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White Dog (1982) is an exceptional Samuel Fuller drama about a provocative concept: the title refers not to a dog with white fur but to one that has been brutally trained to attack African-Americans. The film stars Kristy McNichol as a struggling Hollywood actress who adopts such an animal—unaware of its true nature—then takes it to trainers played by Burl Ives and Paul Winfield in an attempt to undo its conditioning.
White Dog was an unfortunate case where, prior to release, controversy over the film’s subject matter led to fears that it carried a racist message—which could not be further from the truth. The film is, in fact, a mature drama virtually bereft of racist characters; the only racist behavior depicted is that of the dog, and the animal is, if anything, a victim itself of the scourge. Nonetheless, the film was shelved and virtually unseen in America until a recent DVD release.
Adding immeasurably to White Dog is the meditative and melodic score by Ennio Morricone—a beautiful example of the Maestro’s restraint, musical sophistication and impeccable taste. Haunting, classically styled themes are used to create waves of moods and sensations, from pensive unease to operatic violence to elegiac beauty, as the characters struggle to understand and deprogram the dangerous yet tragic title animal.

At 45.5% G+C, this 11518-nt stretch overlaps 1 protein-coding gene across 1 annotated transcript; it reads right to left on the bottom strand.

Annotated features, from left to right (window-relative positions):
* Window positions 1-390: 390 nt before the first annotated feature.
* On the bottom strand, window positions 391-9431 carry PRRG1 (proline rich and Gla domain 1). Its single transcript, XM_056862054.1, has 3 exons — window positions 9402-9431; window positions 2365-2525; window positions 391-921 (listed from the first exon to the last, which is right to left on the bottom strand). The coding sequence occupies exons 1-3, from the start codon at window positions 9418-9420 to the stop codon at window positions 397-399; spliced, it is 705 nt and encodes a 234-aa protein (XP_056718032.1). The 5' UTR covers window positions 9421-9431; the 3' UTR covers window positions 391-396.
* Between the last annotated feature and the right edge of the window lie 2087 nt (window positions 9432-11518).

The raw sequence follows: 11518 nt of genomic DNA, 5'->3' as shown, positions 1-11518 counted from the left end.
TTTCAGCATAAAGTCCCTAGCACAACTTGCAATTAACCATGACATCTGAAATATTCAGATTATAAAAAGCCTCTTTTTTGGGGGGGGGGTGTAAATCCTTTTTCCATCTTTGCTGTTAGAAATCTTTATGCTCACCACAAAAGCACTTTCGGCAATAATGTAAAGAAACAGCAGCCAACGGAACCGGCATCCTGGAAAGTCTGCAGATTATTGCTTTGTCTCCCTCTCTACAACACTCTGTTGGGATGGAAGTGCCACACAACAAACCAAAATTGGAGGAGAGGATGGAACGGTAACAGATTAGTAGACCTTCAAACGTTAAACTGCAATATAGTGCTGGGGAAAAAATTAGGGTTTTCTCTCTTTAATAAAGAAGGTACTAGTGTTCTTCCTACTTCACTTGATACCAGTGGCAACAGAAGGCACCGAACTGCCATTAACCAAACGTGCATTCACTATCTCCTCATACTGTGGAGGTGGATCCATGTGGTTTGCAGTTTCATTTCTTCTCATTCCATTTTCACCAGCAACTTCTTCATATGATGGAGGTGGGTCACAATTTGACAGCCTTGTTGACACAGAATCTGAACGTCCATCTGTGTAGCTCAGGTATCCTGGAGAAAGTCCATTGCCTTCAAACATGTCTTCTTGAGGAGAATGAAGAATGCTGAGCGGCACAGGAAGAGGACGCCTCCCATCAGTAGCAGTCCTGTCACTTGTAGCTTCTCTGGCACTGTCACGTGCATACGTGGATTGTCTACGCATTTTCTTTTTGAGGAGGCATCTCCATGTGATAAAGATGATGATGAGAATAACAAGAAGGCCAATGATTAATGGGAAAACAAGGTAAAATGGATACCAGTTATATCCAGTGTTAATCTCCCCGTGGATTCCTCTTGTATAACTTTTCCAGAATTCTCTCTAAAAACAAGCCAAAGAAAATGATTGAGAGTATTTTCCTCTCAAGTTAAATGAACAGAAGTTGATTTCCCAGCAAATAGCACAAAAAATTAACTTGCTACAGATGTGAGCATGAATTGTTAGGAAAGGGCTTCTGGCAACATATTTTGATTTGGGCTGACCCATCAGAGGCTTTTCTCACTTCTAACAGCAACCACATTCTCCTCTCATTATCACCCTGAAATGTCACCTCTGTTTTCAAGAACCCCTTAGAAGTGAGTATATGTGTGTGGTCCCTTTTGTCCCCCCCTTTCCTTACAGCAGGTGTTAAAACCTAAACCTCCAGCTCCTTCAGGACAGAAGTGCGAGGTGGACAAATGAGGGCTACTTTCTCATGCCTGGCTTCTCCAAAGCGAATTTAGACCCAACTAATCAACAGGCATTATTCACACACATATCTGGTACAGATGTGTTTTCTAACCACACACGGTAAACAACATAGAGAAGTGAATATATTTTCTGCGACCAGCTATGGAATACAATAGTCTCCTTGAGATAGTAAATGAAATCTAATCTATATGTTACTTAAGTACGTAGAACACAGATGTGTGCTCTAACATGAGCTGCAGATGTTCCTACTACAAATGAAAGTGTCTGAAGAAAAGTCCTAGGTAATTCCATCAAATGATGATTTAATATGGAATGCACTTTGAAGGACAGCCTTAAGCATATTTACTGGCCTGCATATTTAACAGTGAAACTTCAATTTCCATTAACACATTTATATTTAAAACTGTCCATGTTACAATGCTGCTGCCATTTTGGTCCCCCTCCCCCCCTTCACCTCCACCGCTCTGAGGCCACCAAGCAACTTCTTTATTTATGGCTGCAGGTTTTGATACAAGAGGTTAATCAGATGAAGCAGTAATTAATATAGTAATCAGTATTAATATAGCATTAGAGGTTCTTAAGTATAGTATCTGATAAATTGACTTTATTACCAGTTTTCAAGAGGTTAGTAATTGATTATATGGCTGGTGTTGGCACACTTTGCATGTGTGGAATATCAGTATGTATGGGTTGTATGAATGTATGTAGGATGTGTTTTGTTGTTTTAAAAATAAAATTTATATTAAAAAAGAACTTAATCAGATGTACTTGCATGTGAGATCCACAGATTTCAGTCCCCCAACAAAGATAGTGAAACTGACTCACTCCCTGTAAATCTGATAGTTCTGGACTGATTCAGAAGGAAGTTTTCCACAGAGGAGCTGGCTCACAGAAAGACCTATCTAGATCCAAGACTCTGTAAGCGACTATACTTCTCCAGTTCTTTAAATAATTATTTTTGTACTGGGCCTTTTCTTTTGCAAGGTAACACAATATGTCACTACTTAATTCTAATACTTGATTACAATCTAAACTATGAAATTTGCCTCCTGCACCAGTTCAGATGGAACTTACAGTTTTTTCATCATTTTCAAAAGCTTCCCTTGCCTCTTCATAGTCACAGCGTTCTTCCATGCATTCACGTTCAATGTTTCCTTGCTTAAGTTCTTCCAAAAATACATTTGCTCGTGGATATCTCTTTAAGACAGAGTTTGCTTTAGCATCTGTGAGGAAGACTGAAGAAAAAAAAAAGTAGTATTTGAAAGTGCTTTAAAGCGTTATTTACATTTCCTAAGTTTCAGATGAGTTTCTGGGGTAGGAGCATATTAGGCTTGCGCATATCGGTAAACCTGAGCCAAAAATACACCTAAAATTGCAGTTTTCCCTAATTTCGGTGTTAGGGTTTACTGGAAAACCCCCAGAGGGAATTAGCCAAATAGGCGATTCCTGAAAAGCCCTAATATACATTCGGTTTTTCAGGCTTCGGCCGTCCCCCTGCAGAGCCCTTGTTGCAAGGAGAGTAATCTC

All previous editions of the White Dog soundtrack were pirate copies taken from an unreleased album master. FSM’s premiere CD features the complete score from the three-track ½” film mixes by recording engineer Dan Wallin in excellent sound quality. (The booklet features instructions on how to program the tracks that comprised the album mock-up.) Liner notes are by Jason Comerford. Nearly three decades later, yet another of Ennio Morricone’s cinematic gems is given its due on CD.